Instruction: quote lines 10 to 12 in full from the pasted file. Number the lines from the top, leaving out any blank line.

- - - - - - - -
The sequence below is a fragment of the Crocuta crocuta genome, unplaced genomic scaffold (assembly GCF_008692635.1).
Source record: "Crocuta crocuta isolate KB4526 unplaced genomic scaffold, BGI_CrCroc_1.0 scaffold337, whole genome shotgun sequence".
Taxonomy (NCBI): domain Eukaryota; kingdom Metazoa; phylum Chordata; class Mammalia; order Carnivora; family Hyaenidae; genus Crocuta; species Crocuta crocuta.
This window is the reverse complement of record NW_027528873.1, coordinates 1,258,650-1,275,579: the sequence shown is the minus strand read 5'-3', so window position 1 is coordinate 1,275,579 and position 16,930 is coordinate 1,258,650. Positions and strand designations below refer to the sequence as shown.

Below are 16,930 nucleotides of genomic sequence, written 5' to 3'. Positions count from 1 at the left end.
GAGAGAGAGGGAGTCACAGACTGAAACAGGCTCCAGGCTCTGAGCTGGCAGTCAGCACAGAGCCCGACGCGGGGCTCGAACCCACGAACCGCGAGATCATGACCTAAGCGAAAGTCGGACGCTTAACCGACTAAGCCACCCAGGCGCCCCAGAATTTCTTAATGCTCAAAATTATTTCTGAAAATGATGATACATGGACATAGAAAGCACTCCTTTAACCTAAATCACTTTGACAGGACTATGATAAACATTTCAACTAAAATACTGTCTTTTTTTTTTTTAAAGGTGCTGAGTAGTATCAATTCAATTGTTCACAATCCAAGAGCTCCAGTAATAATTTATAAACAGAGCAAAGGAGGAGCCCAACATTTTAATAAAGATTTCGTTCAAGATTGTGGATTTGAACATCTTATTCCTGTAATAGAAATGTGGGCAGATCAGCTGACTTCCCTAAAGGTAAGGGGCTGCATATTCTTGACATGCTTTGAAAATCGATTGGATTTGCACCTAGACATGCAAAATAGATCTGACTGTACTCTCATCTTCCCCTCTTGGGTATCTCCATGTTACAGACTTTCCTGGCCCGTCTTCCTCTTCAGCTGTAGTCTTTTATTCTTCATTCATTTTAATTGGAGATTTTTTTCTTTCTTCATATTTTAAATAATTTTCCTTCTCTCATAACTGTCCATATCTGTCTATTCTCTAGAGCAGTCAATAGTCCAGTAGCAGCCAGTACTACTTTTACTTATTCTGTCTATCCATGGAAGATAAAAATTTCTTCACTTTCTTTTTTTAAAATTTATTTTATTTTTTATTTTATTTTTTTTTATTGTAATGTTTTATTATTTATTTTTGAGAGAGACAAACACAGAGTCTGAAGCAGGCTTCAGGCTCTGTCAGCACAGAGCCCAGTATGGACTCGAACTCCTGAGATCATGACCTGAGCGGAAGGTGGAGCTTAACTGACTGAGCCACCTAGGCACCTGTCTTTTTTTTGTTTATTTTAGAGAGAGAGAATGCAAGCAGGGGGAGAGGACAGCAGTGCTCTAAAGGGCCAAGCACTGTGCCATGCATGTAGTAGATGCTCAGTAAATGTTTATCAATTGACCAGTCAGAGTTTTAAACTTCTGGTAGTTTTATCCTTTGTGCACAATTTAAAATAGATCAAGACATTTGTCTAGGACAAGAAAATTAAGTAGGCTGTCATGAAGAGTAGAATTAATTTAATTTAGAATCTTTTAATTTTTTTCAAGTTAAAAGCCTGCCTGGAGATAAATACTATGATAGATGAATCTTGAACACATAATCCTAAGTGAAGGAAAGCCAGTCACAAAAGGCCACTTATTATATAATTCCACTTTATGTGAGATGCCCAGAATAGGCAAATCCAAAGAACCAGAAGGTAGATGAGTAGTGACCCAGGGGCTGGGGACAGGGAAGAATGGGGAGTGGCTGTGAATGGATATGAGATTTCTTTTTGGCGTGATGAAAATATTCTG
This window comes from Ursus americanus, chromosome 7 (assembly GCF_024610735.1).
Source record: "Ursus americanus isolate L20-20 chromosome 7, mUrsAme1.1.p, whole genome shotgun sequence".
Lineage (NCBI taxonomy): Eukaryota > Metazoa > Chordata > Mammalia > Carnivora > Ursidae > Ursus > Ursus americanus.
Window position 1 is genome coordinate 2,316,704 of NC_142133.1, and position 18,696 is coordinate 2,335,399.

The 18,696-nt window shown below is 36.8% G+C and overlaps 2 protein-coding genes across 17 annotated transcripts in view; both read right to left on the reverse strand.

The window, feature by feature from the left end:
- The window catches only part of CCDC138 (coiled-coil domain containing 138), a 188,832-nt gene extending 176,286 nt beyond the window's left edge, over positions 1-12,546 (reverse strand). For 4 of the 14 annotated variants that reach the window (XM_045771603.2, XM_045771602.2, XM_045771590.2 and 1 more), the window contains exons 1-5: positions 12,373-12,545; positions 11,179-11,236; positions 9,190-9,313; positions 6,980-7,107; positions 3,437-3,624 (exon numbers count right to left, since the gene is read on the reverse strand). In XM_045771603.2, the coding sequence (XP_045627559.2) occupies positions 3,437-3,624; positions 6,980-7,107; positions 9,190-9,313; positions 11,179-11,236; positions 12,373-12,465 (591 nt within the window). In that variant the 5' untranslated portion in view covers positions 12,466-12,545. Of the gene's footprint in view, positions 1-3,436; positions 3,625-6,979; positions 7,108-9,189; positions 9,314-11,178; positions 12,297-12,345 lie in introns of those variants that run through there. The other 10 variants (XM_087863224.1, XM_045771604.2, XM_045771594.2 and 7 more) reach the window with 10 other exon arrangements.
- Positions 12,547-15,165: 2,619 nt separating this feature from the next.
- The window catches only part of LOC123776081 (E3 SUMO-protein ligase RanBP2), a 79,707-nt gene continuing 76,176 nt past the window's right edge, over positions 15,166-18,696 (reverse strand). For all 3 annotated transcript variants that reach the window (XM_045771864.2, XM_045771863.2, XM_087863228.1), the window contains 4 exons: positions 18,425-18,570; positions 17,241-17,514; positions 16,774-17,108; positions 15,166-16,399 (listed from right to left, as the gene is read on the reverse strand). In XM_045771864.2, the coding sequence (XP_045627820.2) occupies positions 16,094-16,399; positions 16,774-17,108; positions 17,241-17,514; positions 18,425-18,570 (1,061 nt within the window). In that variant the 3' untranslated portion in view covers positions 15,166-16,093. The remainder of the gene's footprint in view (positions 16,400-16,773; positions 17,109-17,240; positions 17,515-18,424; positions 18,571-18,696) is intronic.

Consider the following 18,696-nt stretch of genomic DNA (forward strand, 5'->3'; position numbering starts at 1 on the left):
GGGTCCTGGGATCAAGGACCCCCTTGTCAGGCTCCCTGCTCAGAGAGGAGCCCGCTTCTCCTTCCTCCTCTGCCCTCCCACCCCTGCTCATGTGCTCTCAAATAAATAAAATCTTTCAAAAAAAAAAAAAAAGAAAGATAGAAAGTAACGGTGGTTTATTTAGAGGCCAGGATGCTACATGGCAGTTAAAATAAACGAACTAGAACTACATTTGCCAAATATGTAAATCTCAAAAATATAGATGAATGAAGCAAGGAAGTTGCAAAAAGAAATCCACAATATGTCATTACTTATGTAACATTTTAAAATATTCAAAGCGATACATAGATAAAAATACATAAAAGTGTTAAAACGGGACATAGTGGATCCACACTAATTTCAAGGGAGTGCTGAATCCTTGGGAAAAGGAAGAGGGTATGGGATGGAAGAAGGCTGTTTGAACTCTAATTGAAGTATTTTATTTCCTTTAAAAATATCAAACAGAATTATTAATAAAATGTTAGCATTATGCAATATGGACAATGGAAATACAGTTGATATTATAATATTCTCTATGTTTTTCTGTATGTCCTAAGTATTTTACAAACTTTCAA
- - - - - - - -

Window position 1 is genome coordinate 2,316,704 of NC_142133.1, and position 18,696 is coordinate 2,335,399.

The 18,696-nt window shown below is 36.8% G+C and overlaps 2 protein-coding genes across 17 annotated transcripts in view; both read right to left on the reverse strand.

The window, feature by feature from the left end: